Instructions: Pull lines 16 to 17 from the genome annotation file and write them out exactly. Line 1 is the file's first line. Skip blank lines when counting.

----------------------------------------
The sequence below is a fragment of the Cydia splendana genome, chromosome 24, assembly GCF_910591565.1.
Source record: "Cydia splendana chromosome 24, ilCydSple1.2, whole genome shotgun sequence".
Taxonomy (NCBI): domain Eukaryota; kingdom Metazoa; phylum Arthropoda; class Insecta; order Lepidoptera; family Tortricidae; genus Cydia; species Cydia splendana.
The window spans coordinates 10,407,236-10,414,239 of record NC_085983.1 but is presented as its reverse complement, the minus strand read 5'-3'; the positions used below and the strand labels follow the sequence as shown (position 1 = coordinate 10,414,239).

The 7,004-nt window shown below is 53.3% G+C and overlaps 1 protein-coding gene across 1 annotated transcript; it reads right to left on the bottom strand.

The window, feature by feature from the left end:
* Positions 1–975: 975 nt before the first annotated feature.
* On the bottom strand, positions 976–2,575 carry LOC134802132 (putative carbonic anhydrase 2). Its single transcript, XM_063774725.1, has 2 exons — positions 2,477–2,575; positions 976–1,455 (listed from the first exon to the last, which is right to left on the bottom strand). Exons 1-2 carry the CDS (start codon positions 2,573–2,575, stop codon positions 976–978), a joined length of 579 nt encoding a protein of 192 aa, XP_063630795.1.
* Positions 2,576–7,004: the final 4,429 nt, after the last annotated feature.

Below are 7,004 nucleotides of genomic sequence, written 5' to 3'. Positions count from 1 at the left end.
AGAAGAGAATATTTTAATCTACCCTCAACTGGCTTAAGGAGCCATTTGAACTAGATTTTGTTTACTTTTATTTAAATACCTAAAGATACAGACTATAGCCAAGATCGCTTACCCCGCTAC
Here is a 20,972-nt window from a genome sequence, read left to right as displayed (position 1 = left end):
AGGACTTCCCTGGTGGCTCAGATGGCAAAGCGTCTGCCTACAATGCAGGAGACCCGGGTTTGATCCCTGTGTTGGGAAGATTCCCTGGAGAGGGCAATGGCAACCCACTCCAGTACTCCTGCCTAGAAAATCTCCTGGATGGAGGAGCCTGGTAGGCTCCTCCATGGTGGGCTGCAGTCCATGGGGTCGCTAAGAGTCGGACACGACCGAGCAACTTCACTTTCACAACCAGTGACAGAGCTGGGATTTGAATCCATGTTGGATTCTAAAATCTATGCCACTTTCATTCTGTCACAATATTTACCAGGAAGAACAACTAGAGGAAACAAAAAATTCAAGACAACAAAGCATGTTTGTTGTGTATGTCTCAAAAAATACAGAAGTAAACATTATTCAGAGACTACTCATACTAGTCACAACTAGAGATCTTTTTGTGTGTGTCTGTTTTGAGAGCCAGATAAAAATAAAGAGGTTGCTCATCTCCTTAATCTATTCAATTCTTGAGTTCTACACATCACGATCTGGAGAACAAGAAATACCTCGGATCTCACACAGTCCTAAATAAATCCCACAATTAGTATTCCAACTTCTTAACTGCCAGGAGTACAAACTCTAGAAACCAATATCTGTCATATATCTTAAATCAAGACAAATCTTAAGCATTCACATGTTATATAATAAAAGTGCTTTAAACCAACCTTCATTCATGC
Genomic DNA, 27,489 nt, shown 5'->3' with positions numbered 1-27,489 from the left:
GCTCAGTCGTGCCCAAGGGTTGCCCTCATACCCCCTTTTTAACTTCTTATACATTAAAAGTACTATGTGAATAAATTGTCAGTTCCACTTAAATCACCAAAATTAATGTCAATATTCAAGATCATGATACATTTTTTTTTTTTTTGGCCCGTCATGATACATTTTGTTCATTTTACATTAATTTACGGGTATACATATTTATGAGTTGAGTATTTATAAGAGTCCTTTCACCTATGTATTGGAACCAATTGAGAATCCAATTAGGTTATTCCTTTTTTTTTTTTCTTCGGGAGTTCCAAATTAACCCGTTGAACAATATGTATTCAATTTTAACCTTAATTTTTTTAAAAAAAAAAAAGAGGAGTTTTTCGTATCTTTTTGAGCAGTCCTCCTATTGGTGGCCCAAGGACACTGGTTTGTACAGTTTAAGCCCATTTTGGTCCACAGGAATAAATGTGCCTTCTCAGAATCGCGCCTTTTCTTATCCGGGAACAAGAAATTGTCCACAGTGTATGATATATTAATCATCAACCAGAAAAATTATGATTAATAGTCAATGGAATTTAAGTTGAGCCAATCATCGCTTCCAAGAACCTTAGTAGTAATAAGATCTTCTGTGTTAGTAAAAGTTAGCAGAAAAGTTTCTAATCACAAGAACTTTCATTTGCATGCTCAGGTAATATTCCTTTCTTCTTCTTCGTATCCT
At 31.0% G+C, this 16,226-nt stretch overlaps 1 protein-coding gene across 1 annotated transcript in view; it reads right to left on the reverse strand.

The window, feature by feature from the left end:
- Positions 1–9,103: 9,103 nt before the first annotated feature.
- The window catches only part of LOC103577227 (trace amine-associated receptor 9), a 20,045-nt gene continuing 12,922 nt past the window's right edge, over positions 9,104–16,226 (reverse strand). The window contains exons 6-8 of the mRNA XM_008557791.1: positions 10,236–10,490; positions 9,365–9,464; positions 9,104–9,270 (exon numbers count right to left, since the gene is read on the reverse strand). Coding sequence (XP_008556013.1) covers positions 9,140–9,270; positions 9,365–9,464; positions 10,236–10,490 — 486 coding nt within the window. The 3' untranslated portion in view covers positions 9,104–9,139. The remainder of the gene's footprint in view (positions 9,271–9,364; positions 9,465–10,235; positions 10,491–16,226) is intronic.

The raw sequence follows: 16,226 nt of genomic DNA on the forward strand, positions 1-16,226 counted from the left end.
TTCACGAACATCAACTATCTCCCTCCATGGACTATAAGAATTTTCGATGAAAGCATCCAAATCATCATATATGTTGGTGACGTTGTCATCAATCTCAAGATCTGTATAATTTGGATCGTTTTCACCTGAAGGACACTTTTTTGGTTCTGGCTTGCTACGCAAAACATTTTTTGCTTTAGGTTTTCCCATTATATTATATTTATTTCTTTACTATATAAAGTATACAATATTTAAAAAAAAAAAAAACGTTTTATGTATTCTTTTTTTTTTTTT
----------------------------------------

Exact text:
At 31.0% G+C, this 16,226-nt stretch overlaps 1 protein-coding gene across 1 annotated transcript in view; it reads right to left on the reverse strand.

The window, feature by feature from the left end: